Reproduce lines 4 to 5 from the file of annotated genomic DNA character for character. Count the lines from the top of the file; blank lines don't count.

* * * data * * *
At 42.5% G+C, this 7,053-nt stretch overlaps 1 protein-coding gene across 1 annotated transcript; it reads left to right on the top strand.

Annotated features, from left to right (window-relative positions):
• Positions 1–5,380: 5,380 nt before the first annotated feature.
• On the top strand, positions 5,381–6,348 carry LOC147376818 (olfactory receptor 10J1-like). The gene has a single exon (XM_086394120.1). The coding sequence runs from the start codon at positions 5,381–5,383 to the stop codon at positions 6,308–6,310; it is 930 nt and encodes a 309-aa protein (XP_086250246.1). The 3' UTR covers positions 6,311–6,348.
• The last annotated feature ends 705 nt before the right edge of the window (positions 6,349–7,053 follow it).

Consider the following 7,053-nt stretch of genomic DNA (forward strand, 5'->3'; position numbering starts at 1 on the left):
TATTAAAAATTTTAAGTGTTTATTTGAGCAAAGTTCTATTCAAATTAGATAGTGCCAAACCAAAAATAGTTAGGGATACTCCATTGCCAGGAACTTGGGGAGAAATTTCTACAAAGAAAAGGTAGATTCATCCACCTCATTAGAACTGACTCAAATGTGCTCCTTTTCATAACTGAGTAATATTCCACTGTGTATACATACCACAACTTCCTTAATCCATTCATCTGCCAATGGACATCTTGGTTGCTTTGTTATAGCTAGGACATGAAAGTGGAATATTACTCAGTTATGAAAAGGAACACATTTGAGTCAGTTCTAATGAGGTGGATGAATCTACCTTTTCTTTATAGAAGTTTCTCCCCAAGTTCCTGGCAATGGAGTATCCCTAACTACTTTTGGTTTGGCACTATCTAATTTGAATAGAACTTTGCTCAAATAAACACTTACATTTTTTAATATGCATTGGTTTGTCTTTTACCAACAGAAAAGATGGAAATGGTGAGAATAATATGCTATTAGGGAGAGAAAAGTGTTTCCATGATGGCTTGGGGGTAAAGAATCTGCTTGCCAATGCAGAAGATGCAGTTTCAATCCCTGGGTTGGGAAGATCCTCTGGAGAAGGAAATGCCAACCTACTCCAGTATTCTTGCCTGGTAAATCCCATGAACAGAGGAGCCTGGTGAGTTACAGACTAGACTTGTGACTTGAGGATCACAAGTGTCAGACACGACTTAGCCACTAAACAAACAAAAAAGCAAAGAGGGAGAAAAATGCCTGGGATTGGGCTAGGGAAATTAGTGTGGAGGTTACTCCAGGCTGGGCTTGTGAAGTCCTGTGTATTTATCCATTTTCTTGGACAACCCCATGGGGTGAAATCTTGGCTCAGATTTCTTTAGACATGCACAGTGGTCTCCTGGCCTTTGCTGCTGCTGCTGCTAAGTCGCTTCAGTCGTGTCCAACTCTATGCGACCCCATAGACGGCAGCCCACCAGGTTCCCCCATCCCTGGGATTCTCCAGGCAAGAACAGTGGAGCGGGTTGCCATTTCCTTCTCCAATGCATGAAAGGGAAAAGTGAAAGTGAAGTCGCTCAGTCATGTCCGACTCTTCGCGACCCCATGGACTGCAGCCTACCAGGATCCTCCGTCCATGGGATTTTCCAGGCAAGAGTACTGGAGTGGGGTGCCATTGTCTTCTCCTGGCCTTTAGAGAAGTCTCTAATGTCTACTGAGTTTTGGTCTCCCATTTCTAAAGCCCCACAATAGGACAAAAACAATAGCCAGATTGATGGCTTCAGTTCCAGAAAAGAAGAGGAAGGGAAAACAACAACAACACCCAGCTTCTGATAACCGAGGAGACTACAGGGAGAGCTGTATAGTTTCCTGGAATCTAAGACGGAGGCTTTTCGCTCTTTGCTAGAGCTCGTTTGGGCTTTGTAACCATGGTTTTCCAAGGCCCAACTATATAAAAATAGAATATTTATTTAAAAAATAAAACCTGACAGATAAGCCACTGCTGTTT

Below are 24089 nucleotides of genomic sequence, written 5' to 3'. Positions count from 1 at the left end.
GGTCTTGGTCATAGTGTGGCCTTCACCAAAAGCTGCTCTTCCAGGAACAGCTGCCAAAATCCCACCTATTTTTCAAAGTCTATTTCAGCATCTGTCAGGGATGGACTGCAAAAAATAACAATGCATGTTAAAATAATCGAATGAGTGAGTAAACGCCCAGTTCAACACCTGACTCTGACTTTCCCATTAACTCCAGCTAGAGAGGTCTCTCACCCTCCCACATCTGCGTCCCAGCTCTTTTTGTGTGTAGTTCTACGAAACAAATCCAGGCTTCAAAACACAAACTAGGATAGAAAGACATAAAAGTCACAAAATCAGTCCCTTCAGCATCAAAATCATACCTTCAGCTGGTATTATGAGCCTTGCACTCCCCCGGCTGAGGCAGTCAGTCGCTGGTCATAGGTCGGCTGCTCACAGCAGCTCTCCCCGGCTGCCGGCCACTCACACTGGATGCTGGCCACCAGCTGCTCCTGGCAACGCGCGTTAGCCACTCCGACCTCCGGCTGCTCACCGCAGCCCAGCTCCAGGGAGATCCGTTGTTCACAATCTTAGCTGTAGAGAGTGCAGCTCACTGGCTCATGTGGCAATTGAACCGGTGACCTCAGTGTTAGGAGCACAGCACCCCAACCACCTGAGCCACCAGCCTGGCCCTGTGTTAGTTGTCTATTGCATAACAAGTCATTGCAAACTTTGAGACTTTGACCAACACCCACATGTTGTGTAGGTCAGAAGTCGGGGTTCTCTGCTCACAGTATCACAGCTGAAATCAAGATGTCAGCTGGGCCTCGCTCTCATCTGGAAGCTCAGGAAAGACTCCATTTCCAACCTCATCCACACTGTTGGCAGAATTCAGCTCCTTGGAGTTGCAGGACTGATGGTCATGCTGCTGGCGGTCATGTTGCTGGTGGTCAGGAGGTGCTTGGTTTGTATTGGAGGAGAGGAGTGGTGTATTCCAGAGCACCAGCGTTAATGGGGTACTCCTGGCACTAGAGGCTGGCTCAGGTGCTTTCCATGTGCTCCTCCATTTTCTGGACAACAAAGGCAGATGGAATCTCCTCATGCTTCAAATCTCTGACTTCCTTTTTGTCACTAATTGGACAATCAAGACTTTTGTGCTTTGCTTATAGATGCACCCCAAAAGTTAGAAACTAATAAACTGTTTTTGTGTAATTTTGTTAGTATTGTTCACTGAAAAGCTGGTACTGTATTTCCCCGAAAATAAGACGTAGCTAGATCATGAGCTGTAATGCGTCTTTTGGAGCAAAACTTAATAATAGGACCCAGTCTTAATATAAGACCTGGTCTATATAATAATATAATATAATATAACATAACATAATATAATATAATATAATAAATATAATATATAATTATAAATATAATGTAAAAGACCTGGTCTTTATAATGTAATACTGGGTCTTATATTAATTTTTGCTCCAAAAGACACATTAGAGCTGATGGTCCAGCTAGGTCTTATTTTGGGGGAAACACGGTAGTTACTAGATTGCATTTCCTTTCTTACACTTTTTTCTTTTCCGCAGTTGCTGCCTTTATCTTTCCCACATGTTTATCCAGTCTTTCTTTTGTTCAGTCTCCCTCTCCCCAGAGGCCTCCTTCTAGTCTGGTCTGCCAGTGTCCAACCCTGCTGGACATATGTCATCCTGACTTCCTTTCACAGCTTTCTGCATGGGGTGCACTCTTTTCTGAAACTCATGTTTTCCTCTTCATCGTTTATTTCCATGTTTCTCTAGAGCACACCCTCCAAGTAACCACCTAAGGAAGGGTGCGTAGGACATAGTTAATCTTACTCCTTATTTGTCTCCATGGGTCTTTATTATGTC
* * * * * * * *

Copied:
• On the top strand, positions 5,381–6,348 carry LOC147376818 (olfactory receptor 10J1-like). The gene has a single exon (XM_086394120.1). The coding sequence runs from the start codon at positions 5,381–5,383 to the stop codon at positions 6,308–6,310; it is 930 nt and encodes a 309-aa protein (XP_086250246.1). The 3' UTR covers positions 6,311–6,348.
• The last annotated feature ends 705 nt before the right edge of the window (positions 6,349–7,053 follow it).